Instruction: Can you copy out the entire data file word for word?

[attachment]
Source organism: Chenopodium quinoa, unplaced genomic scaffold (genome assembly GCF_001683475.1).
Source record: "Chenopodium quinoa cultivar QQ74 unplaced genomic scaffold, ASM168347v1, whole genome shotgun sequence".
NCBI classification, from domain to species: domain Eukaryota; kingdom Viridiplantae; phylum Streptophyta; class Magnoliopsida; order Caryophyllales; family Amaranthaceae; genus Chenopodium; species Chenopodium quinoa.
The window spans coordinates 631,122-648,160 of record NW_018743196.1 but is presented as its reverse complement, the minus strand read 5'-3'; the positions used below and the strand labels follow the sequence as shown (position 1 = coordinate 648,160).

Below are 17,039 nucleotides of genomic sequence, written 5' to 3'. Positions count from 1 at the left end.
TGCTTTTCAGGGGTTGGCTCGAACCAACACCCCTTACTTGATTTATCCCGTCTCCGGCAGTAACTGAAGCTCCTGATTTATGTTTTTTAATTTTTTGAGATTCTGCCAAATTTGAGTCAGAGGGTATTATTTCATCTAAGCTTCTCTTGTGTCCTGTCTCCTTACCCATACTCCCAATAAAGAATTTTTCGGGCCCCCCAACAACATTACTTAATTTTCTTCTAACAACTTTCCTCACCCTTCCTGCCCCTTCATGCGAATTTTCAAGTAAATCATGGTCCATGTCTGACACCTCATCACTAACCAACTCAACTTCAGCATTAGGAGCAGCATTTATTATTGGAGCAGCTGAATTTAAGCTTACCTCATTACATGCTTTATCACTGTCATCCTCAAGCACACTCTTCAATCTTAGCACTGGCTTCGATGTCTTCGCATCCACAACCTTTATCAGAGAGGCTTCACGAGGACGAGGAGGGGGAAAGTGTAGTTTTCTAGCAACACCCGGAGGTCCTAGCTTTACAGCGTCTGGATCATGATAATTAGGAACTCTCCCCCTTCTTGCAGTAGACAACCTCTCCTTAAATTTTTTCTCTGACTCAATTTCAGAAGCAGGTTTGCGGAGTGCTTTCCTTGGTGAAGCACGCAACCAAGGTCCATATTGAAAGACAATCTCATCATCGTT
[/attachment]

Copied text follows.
Source organism: Chenopodium quinoa, unplaced genomic scaffold (genome assembly GCF_001683475.1).
Source record: "Chenopodium quinoa cultivar QQ74 unplaced genomic scaffold, ASM168347v1, whole genome shotgun sequence".
NCBI classification, from domain to species: domain Eukaryota; kingdom Viridiplantae; phylum Streptophyta; class Magnoliopsida; order Caryophyllales; family Amaranthaceae; genus Chenopodium; species Chenopodium quinoa.
The window spans coordinates 631,122-648,160 of record NW_018743196.1 but is presented as its reverse complement, the minus strand read 5'-3'; the positions used below and the strand labels follow the sequence as shown (position 1 = coordinate 648,160).

Below are 17,039 nucleotides of genomic sequence, written 5' to 3'. Positions count from 1 at the left end.
TGCTTTTCAGGGGTTGGCTCGAACCAACACCCCTTACTTGATTTATCCCGTCTCCGGCAGTAACTGAAGCTCCTGATTTATGTTTTTTAATTTTTTGAGATTCTGCCAAATTTGAGTCAGAGGGTATTATTTCATCTAAGCTTCTCTTGTGTCCTGTCTCCTTACCCATACTCCCAATAAAGAATTTTTCGGGCCCCCCAACAACATTACTTAATTTTCTTCTAACAACTTTCCTCACCCTTCCTGCCCCTTCATGCGAATTTTCAAGTAAATCATGGTCCATGTCTGACACCTCATCACTAACCAACTCAACTTCAGCATTAGGAGCAGCATTTATTATTGGAGCAGCTGAATTTAAGCTTACCTCATTACATGCTTTATCACTGTCATCCTCAAGCACACTCTTCAATCTTAGCACTGGCTTCGATGTCTTCGCATCCACAACCTTTATCAGAGAGGCTTCACGAGGACGAGGAGGGGGAAAGTGTAGTTTTCTAGCAACACCCGGAGGTCCTAGCTTTACAGCGTCTGGATCATGATAATTAGGAACTCTCCCCCTTCTTGCAGTAGACAACCTCTCCTTAAATTTTTTCTCTGACTCAATTTCAGAAGCAGGTTTGCGGAGTGCTTTCCTTGGTGAAGCACGCAACCAAGGTCCATATTGAAAGACAATCTCATCATCGTT